A large group of former lawmakers and businessmen are pushing for the supercommittee to go big, reports Felicia Sonmez: "The list of leaders urging the 12-member debt supercommittee to aim higher than its $1.5 trillion mandate grew longer Monday with a letter to the panel's members by five dozen prominent former lawmakers, officials and business executives. Those signing the letter include four former co-chairs of federal deficit-reduction commissions -- Alan Simpson, Erskine Bowles, Alice Rivlin and Pete Domenici -- as well as economists, former administration officials and former lawmakers of both parties, such as former Treasury secretary Robert Rubin, former senator George Voinovich (R-Ohio), former New Jersey governor Christine Todd Whitman (R) and Moody’s Analytics chief economist Mark Zandi."
Barney Frank wants to reform the regional Fed system, reports Luca Di Leo: "U.S. Rep. Barney Frank (D., Mass.) Monday renewed his attack against the Federal Reserve‘s district presidents, saying their presence has become a 'significant constraint' on the nation’s economic policy-making. In a position paper updating a bill he introduced in May to take away regional Fed officials’ power to shape monetary policy, Frank accused them of worrying too much about inflation -- in economic jargon, of being inflation 'hawks' -- and too little about high unemployment...'The 7-3 vote of the FOMC in August in favor of keeping interest rates low is stark evidence of how much of a constraint' district Fed presidents have become, Frank said. He signaled that a clear-cut 10-0 vote would have been more effective in easing financial conditions."
Whichever party wins next year's election will get to take credit for the recovery, writes Ezra Klein: "As Larry Bartels, a political scientist at Vanderbilt University, has written, globally, the pattern is clear: Whichever party was in power when the Great Depression hit was booted out of office, and whichever party was in power when the global recovery took hold reaped huge political benefits. 'In the U.S.,' wrote Bartels, 'voters replaced Republicans with Democrats and the economy improved. In Britain and Australia, voters replaced Labor governments with conservatives and the economy improved. In Sweden, voters replaced Conservatives with Liberals, then with Social Democrats, and the economy improved...In every case, the party that happened to be in power when the Depression eased dominated politics for a decade or more thereafter.'"
The payroll tax cut should be paid for with entitlement cuts, writes Edward Glaeser: "More than half of the plan’s $447 billion cost comes from cuts to the payroll taxes, which fund Social Security and Medicare. This could increase the incentives to hire and work, and get money to poorer Americans. But to avoid making our perilous fiscal situation worse, those cuts should be paid for with future increases in the retirement age, and the plan’s proposed spending on infrastructure and unemployment insurance should be substantially reduced...Raising the retirement age was always going to be part of any sensible entitlement reform, and this is the right time to start paying for current tax cuts with future benefit cuts. Inserting an offsetting retirement-age increase into the American Jobs Act would be a good way to show the world that the U.S. is getting serious about its finances."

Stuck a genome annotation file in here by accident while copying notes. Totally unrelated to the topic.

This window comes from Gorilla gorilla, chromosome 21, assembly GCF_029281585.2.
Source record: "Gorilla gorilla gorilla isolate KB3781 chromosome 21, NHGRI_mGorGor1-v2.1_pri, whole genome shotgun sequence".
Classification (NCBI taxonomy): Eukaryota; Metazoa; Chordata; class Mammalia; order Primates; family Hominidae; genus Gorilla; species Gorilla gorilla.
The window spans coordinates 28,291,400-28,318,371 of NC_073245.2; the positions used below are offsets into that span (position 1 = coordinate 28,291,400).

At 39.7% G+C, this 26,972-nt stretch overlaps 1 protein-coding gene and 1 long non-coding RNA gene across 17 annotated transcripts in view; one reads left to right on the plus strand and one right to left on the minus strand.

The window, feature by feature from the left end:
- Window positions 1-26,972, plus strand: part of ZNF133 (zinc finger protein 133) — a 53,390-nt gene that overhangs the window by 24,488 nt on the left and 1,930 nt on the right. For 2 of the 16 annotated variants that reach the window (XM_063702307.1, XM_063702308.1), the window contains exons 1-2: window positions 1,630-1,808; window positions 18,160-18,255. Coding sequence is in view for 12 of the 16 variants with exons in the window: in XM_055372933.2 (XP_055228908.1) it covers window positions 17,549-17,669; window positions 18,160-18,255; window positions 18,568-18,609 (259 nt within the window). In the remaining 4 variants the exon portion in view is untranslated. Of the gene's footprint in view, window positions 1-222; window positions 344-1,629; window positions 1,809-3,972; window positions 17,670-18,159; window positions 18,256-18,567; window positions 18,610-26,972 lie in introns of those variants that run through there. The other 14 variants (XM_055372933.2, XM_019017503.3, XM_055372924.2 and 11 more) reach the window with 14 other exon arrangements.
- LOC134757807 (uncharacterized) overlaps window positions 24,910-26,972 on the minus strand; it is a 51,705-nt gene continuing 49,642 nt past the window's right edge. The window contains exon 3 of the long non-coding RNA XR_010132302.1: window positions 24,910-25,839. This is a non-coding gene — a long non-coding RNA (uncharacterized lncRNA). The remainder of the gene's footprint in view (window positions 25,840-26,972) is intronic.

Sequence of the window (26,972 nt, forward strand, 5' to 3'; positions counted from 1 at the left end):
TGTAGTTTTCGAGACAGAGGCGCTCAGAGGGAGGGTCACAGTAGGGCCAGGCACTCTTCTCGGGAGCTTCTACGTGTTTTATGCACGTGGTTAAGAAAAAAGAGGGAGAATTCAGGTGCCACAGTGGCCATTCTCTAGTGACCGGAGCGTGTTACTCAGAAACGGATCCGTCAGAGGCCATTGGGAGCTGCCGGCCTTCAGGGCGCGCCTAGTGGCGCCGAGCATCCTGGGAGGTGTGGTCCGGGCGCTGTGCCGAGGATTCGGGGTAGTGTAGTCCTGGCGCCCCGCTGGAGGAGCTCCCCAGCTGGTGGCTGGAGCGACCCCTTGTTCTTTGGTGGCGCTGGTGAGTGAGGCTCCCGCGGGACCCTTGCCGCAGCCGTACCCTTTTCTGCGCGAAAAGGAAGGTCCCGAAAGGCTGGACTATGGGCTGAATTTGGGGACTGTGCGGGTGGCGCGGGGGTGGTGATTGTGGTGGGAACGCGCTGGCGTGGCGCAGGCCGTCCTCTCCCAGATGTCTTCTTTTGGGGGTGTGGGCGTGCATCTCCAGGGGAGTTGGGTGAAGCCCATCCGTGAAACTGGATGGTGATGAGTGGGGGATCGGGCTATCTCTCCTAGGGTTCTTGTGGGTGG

Obama stands alone in having a serious jobs plan, writes John Cassidy: "The President has taken an important step in the right direction. The fate of the economy still depends on many things that aren’t under his control: oil prices, more monetary stimulus from the Fed, and a resolution of the European debt crisis. (On Wall Street, reaction to Obama’s speech was overshadowed by the resignation of a member of the European Central Bank.) But, going into an election year, the President can say that he has presented a credible proposal to create jobs and give the economy a boost. Which Republican candidate can make the same claim? Perry, with his support for a balanced-budget amendment? Mitt Romney, with his fifty-nine-point plan to slash federal spending, make a bonfire of federal regulations, and impose trade sanctions on China? Herman Cain, with his '9-9-9' plan? As far as the unemployed are concerned, the answer is clear."
Adorable animal who thinks he's people interlude: A panda on a rocking chair.
IBM's Watson is coming to health care, reports Sarah Kliff: "The computer can analyze about 200 million pages of data in less than three seconds, which could allow physician to more accurately diagnose and treat complex cases. Physicians could, for example, use Watson to consult medical records and the latest research findings for recommendations on treatment. Nussbaum met Watson last April at IBM headquarters in Yorktown Heights, N.Y. The session, a few months after the 'Jeopardy!' victory, included Watson’s animated avatar, IBM officials and Wellpoint executives (Watson’s hardware, stored elsewhere in the building, was not in attendance.) Nussbaum very quickly saw how Watson could fit into the increasingly data-driven business of delivering health care. 'Historically, if you look at our use of artificial intelligence, we use a lot of claims data to identify gaps in care and have done analysis on that,' Nussbaum says. 'This really is an extension of that.'"